increased education benefits.
Under the Montgomery G.I. Bill of 1984, soldiers who serve for less
than 730 days are entitled to Reserved Education Assistance program
payments for as long as they are still enrolled in military service.
Soldiers who serve for 730 days or more, however, have the option to
pay $1,200 in exchange for a $234 per month higher payment. Perhaps
more significantly, this benefit …
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Drugs will Allow Teenagers to Abort their Unborn Children After
Engaging in Sexual Intercourse
COLOMBIA, March 7, 2008 (LifeSiteNews.com) – The government of Colombia
has announced a new program through which it will distribute the
abortifiacient “morning after pill” as “emergency contraception” free
to all women who are of the age of fertility.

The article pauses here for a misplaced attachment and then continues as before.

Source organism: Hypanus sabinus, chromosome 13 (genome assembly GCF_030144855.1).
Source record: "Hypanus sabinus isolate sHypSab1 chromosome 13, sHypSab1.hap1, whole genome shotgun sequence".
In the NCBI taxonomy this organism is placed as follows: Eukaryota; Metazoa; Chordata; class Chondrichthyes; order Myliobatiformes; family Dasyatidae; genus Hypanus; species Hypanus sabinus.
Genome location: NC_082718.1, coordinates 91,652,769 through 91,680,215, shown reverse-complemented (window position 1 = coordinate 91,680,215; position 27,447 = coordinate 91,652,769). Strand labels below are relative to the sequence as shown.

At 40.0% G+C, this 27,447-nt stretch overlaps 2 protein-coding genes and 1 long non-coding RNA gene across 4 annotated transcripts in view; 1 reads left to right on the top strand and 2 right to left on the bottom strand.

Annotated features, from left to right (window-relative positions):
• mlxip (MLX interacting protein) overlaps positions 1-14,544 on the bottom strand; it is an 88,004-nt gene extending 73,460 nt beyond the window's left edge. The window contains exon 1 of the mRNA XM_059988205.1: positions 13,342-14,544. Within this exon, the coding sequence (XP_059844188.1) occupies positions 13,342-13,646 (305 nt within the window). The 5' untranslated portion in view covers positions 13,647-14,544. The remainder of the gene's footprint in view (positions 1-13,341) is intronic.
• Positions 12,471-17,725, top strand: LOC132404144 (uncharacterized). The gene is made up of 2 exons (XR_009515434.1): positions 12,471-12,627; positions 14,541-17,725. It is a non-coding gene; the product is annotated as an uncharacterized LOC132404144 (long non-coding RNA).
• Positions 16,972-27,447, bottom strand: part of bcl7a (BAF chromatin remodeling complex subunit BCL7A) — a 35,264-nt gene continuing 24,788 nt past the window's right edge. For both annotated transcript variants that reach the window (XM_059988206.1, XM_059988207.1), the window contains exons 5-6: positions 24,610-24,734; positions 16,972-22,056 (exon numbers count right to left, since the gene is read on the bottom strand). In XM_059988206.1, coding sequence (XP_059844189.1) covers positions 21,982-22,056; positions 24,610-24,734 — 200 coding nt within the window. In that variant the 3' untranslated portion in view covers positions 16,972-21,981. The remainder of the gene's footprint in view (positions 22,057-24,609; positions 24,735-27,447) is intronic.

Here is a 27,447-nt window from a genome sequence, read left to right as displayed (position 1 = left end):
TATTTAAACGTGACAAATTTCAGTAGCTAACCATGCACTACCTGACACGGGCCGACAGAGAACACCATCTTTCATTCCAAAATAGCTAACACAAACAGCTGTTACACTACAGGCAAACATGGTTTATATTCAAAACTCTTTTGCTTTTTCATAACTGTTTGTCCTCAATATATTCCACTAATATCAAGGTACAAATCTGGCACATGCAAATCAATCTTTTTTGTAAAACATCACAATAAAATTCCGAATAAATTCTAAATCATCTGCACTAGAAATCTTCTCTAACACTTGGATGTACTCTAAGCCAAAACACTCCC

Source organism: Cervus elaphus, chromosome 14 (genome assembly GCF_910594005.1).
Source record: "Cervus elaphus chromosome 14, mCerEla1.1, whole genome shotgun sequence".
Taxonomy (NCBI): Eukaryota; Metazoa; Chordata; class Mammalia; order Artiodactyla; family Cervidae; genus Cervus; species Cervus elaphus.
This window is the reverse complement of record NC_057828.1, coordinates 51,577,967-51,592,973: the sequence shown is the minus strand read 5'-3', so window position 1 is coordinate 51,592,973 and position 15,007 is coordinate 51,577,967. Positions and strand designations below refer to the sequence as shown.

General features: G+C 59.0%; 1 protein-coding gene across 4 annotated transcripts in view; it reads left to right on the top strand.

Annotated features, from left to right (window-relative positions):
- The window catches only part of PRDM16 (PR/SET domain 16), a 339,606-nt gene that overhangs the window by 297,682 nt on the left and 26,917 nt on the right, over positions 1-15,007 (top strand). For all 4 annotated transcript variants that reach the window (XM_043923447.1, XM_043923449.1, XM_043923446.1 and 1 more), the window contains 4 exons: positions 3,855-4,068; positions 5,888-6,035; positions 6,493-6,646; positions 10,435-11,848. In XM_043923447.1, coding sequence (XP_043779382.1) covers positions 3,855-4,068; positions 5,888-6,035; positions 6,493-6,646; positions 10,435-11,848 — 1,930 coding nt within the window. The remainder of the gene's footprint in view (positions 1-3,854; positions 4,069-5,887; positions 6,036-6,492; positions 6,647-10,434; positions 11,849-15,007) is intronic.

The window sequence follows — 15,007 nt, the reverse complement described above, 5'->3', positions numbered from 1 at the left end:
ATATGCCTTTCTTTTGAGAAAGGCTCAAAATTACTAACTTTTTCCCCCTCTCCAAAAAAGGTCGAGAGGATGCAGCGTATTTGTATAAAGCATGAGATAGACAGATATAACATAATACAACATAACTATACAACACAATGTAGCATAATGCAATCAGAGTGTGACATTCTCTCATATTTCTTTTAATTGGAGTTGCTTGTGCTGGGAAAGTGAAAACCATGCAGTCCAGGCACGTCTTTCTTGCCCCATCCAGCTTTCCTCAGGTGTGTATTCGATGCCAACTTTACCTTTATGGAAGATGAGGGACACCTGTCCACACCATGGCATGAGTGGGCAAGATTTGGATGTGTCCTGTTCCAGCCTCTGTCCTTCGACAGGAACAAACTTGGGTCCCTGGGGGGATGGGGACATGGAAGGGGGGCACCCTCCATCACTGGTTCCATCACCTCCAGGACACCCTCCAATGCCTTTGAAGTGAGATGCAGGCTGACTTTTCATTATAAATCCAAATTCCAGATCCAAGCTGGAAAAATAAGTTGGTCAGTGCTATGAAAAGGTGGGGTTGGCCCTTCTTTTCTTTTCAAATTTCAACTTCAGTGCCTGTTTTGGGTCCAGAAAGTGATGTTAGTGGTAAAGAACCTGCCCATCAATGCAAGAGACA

“The measure covers victims of rape and all women who have had sexual
relations without protection. The first must make an emergency request
and the second through a priority consultation with her EPS (Health
Promoting Entity),” said Blanca Elvira Cajigas, Vice Minister of Health
and Well Being in an interview with El Tiempo.
All teenage women, regardless of their participation in the nation's
health care system, will receive the abortifacient contraceptives free
of charge. Women older than 19 years must be enrolled in a government
or private health care plan to receive the benefit, although Cajigas
believes that even this requirement will be dropped.
“The plan is that next year, when we reach universal health care